10 Steps to Better Fundraising

  1. Update your master schedules of grant application and reporting deadlines. Foundations usually list their grant priorities and application deadlines in January. Collect those priorities and deadlines now. Also note which reports to your funders are due when and plan accordingly.
  2. Front-load funding requests for the upcoming year. Some months are more grant application deadline-heavy than others. To more evenly distribute your year’s workload, get a head start on applications due in later months, giving you a competitive edge if foundations’ grant funds run out before year-end.
  3. Start preparing reporting materials on your activities in the previous year. Make sure you have all the programmatic information you need from your colleagues—including revenue and expense reports—to tell donors a compelling and information-rich story about your work.
  4. Check your profile on GuideStar. Ensure your organization’s profile on GuideStar is current and accurate, including your latest Form 990 tax return.
  5. Create an “FAQ file” of application and reporting questions. Similar questions tend to appear across various application and reports, so create an e-document of questions you’ve encountered and answers you’ve submitted to adapt for the future.
  6. Make electronic backups of all application and report packages. Save electronic copies of all documents you submit (including signed cover letters for requests sent by postal mail) in email or fax-ready format.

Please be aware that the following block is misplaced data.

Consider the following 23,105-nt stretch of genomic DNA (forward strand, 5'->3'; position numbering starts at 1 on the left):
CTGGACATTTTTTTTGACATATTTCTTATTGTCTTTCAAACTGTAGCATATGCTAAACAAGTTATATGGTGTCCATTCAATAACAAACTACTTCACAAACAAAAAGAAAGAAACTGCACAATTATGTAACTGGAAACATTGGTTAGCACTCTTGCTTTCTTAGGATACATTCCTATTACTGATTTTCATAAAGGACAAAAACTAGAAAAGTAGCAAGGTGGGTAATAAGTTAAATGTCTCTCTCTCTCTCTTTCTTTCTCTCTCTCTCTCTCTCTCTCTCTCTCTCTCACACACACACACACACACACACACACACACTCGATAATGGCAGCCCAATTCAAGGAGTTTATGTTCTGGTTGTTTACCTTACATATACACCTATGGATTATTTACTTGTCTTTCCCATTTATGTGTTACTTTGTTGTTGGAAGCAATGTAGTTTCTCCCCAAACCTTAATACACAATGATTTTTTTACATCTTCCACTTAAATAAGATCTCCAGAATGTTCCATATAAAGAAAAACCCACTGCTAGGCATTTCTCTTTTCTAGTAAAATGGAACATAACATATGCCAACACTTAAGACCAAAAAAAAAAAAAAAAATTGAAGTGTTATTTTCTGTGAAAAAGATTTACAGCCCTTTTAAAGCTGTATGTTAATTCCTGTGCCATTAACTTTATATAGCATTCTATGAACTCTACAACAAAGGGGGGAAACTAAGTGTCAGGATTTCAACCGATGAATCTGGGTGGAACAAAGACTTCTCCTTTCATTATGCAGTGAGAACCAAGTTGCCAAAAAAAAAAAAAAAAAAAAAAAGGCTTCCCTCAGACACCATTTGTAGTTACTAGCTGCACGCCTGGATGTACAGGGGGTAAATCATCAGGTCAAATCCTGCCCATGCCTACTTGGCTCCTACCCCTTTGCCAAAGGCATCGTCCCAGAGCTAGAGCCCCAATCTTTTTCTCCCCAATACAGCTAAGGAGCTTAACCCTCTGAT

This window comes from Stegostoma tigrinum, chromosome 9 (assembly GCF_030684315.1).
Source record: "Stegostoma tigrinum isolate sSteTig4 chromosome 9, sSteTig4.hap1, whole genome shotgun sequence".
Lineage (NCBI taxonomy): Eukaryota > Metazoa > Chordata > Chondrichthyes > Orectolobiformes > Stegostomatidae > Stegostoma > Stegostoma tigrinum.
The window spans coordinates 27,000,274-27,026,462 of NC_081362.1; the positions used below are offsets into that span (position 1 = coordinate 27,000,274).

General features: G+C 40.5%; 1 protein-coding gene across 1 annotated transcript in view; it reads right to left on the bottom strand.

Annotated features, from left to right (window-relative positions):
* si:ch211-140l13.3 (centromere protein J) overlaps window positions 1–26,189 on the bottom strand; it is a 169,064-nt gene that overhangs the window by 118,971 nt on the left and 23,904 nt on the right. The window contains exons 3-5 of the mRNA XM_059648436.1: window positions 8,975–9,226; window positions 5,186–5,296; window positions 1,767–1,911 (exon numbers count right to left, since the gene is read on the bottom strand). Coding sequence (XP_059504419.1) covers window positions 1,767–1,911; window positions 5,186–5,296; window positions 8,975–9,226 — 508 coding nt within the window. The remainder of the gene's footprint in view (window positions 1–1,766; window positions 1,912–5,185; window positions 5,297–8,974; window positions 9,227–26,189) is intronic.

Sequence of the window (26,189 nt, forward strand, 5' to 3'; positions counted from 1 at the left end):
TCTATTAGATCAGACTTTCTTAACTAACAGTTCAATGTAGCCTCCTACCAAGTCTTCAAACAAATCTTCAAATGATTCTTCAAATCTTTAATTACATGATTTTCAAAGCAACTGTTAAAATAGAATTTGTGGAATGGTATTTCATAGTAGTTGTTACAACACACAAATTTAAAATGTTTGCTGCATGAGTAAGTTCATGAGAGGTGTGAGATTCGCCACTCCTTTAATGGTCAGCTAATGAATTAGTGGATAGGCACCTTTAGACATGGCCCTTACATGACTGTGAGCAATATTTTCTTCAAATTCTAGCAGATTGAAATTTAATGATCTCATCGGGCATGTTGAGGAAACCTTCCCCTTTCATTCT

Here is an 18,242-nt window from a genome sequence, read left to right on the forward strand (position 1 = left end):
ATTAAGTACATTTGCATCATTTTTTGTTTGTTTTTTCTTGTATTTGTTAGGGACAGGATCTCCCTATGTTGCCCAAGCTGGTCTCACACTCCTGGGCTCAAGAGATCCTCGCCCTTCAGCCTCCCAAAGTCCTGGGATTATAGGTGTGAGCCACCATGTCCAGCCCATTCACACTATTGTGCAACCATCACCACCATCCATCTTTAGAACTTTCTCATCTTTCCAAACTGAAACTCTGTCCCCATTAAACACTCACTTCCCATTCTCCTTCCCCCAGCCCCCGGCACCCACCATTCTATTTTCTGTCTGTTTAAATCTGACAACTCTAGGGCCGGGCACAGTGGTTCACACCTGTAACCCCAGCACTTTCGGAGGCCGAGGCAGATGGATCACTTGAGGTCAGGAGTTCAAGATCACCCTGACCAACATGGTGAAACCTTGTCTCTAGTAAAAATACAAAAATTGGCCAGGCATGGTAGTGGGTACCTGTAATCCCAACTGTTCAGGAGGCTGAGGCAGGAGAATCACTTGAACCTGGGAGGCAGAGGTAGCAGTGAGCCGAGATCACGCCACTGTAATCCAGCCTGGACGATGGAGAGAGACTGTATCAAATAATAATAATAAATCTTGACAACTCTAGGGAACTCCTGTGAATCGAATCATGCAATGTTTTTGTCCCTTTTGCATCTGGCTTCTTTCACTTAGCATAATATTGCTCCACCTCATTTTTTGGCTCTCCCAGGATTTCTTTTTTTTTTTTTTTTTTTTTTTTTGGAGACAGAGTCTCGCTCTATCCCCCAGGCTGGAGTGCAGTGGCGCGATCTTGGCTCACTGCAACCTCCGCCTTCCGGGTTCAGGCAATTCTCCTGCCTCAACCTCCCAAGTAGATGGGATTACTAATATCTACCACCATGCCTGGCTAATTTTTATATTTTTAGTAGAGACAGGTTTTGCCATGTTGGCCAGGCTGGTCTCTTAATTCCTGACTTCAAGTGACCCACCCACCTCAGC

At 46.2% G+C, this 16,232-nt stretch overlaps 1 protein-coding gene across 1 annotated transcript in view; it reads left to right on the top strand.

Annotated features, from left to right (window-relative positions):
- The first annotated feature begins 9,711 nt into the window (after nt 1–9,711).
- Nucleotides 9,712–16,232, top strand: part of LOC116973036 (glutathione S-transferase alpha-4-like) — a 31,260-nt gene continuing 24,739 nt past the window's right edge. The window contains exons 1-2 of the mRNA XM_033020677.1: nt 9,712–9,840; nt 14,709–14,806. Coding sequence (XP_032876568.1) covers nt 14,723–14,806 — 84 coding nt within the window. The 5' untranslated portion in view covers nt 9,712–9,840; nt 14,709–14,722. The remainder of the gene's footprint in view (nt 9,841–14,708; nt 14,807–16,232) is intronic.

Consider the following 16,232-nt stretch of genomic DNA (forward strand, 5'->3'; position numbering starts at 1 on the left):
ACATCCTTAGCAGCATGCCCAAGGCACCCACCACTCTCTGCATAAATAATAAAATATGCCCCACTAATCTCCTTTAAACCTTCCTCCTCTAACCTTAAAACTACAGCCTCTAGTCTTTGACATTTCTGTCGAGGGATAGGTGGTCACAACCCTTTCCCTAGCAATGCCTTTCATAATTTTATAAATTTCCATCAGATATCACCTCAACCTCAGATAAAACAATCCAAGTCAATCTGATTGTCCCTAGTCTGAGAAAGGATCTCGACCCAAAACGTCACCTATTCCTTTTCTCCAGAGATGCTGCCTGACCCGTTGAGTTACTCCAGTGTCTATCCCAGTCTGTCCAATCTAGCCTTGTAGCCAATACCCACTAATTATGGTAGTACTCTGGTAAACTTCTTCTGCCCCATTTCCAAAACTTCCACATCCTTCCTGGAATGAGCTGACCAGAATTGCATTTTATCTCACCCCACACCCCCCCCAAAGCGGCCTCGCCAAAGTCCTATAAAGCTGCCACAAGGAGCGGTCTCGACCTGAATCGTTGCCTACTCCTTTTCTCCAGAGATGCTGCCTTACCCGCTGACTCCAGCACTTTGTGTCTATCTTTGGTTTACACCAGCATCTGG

7. Create electronic and print folders for each new grant you receive. To streamline reporting, keep together all materials that are related to the same grant. This also helps in case something is lost or if you need to resubmit an application or report.
  8. Follow up on unacknowledged requests each quarter. If, after three months, a funding request you submitted goes unacknowledged, contact the funding organization to confirm that they received your material, that they need no further information, and that your request is on track for a decision.
  9. Keep in touch with other departments about progress on organizational goals. Regardless of grant reporting deadlines, gather quarterly updates on your organization’s critical metrics and goals (animals adopted or spayed/neutered) to give you fresh content for applications and course-correct, if needed.
  10. Catch some ZZZ’s. Better rest will provide the mental, physical, and emotional strength you’ll need to tackle your vital, life saving work.

Source:

 ASPCAPro blog


Claire Sterling

Claire Sterling is Senior Grants Manager of the ASPCA in New York, New York.


2016 Copyright Society of Animal Welfare Administrators